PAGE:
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Hoving, right, outside the Met in 1968.

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Remembering Thomas Hoving, Visionary (and Wonderfully Vulgar) Met Director

Thomas Hoving, who died yesterday in Manhattan at 78, ran the Metropolitan Museum of Art for just ten years. When he took over in 1967, the Great Hall was a dark (even grimy) gray, and the place had an academic-library vibe. By the time he left in 1977, the Met was part of the city’s tourist-entertainment complex, as much a destination as Lincoln Center or the Empire State Building. And Hoving was its Florenz Ziegfeld — the impresario who stood outside saying, “C’mon! You’ve got to see this!” Except that once he coaxed you in, Hoving would deploy his art-history doctorate, delivering a furiously entertaining discourse on the greatness of, say, the twelfth-century ivory cross of Bury St. Edmunds, or an Egyptian relief of the Pharaoh Akhenaten, or El Greco’s View of Toledo. What Julia Child did for American dining, Hoving did for museum-going: Both sought out great stuff, stripped off the veneer of inaccessibility, and hammed it up just enough to persuade you it was worth giving a whirl.

Hoving was also a madman, and of a specific type: the utterly fearless, patrician vulgarian. I spoke with him once, ten years ago, when I was working on the thirtieth-anniversary issue of New York, and to this day, I’ve never heard anyone so unguarded with an unfamiliar reporter. I had called him out of the blue — he was in the phone book! — and after barely a moment’s prompting, he reeled off a hugely entertaining series of anecdotes, shot through with unnervingly loud laughs and every possible variation of the word “fuck.” (I should mention here that his father, Walter Hoving, had been the head of Tiffany & Co., and is probably best remembered for writing a slim book called Table Manners for Teenagers, which is still in print.)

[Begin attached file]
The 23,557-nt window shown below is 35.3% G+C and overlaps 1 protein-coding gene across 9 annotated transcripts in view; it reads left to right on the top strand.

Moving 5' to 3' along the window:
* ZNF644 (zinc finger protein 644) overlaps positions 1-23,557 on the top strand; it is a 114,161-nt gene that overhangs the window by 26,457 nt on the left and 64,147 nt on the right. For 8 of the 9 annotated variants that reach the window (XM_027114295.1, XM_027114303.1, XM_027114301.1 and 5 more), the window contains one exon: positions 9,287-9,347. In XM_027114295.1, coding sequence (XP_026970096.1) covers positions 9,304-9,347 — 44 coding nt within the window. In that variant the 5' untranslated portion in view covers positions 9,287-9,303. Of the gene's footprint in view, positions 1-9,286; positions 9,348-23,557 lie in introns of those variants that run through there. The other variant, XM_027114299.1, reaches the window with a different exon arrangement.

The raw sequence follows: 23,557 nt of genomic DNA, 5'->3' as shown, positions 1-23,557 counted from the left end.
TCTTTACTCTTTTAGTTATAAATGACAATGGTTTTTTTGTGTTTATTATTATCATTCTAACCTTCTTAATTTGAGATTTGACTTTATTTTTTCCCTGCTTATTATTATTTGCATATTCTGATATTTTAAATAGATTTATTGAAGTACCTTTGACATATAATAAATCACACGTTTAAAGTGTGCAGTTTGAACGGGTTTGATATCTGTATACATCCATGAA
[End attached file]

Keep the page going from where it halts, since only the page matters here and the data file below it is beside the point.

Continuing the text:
It took that loose-cannon fearlessness to shake up the Met, and good god, did he shake it. Those banners down the façade, advertising major exhibits? They’re Hoving’s splashy, classy innovation, as are the blockbuster shows they advertise. He really nailed down the form when he helped negotiate “Treasures of Tutankhamun,” the show that looped its way around America in 1977 and 1978, winding up at the Met. The Tut show changed everything. It had promotional tie-ins of every kind, from books to tote bags to hieroglyphics-printed percale bedsheets. People traveled to come see it. And it got 1.3 million visitors in four months. (Annual attendance for the whole museum, B.H. — Before Hoving — was around 2 million.)

And here’s the backstory of the Tut exhibit, in Hoving’s own words, from that long-ago interview. (I can’t say for sure, because my unexpurgated notes are long gone, but I seem to remember cutting twenty or so expletives from this quote to get it past my editor.) “I first didn’t want it,” Hoving told me. “It was the idea of Richard Nixon himself — the Soviets had had it and he wanted to say ‘Egypt is our friend.’ And I just said, Gimme a break! Then my [board] president, C. Douglas Dillon, gave me a call, saying he’d had a very annoyed conversation with Kissinger at a dinner party, and that if I didn’t do this, they were gonna tow my car everywhere I parked, they were gonna go through my taxes — they’d find something. So I said okay.”

Photo: Getty Images